Finance professional, based in Abu Dhabi

Support
Relationships matter, just not the romantic kind

Loneliness cannot only be associated with someone who is single. There is no proof that when you are not a married, you are less happy or less content with your life. The principle of balance governs the universe. That means, no matter how satisfied and happy you are today, there will come a time when loneliness will strike you. Human beings will not always feel joyful or dissatisfied. The pendulum is constantly moving; and so will a person’s emotions.

People are intelligent enough to make decisions that can positively or negatively affect their lives, so even loneliness can be dealt with and sadness can be completely avoidable. If you are surrounded by a lot of positive people whom you can easily get along with and do something that you enjoy, you will feel overwhelming joy instead of sorrow. And this feeling definitely completes you.

There are so many ways to keep from being lonely. A single person, like me, can be very active with various activities like sports, charity events and so on, that require attention and energy. These are only a few things that can be done to show that there’s life outside of building your own family.

Therefore, I firmly believe that loneliness is only a state of mind. Being alone is a matter of choice. Just because you’re single, doesn’t mean you’re no longer capable of building relationships. I do not necessarily mean with a partner, but even with people who can understand and respect you, like your family and friends. Their support will sustain the sense of belonging you need to live a great life. So, do relationships cure loneliness? It’s a ‘no’ for me, if you’re referring to a romantic one.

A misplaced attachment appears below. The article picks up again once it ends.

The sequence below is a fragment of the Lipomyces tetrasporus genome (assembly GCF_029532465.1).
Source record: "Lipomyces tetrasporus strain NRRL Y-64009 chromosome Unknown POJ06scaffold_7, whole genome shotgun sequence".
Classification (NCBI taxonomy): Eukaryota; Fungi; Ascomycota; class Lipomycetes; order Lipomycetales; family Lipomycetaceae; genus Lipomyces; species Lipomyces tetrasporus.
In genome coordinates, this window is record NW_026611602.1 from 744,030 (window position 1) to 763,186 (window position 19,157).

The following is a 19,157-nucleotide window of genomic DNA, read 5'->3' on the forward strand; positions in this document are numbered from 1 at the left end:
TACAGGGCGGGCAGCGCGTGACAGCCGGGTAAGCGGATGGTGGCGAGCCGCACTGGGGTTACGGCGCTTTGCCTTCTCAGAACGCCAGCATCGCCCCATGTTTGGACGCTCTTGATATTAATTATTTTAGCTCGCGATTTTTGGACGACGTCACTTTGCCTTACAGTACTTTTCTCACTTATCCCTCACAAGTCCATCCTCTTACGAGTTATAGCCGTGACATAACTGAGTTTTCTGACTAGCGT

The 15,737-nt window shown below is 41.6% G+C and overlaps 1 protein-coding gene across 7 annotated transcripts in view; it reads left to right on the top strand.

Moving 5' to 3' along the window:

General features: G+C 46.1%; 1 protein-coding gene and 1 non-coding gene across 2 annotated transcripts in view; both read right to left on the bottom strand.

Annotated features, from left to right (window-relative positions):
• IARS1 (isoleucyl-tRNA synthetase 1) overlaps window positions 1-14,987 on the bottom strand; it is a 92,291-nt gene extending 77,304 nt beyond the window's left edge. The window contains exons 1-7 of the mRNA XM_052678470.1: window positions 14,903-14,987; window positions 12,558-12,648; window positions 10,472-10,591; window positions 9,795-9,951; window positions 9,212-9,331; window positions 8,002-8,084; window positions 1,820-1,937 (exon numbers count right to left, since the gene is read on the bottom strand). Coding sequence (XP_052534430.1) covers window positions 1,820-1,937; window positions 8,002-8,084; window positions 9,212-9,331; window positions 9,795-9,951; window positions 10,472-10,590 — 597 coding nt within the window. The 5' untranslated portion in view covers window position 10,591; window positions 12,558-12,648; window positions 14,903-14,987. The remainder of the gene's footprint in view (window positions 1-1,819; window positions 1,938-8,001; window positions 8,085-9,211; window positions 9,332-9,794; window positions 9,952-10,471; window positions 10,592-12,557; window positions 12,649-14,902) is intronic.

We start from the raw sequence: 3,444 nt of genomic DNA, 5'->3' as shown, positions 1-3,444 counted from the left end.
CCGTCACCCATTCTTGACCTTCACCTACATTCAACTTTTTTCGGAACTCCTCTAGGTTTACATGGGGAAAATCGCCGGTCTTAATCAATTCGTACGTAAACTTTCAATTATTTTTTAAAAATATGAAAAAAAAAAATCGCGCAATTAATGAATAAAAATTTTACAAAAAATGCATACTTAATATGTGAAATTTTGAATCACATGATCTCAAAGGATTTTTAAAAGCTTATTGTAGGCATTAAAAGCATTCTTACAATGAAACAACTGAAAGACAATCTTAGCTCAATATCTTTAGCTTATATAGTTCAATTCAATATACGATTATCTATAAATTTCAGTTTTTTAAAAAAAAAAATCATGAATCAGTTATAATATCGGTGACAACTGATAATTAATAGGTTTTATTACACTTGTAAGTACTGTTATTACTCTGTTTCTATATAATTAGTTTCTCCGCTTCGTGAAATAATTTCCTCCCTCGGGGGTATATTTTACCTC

From Mr Melchor Oribiana
Sales and service team leader, based in Dubai

Connection
As humans, we all need to share

In my opinion, it all comes down to connection. Human beings have a basic need to connect, and there are different ways that this is manifested in our lives. Loneliness depends upon how well or how poorly we have made those connections with ourselves and the entire universe.

To start, people’s first relationship is with themselves; the relation between body, mind and soul. A person who has a good relationship with himself within is unlikely to be lonely in any situation. If I’m blissful on the inside, then I can spread that to the people around me. That feeling will flow to my immediate family and my surroundings. Single people can be very happy, as long as they can communicate to themselves.

Additionally, if a person is able to share through creative passion, he or she need not feel lonely. People in the creative field like writers, poets, painters, musicians can be single, but they connect to the entire world through their creations and are in harmony with people around them. Even after bad marriages, such individuals continue to derive happiness from within and contribute creatively to the world.

The same is true even for non-creative matters. Giving back to the world through interpersonal transactions or products and services is best way to deal with loneliness. You may not directly interact with people, but their feedback of acknowledging your contribution to their life will never let you feel lonely.

As for marriage, it is simply another way to find connection and fulfill that human need. If successful, marriage provides great opportunity to love, trust, care, and share. Furthermore, this union results in number of relationships e.g. Father, Mother, Spouse, Brother, Sister, Daughter, Son and respective in-laws. Even if there is a distortion in one relationship, a person has others to bank upon, thus the connections multiply.

Therefore, loneliness is not related to relationship status—it is related to the relationships around us. Society may have preconceived notions, but what matters are our transactions with the universe. Therefore, a person is responsible for his or her own happiness.

From Mr Parveen Kumar
Managing director, based in Dubai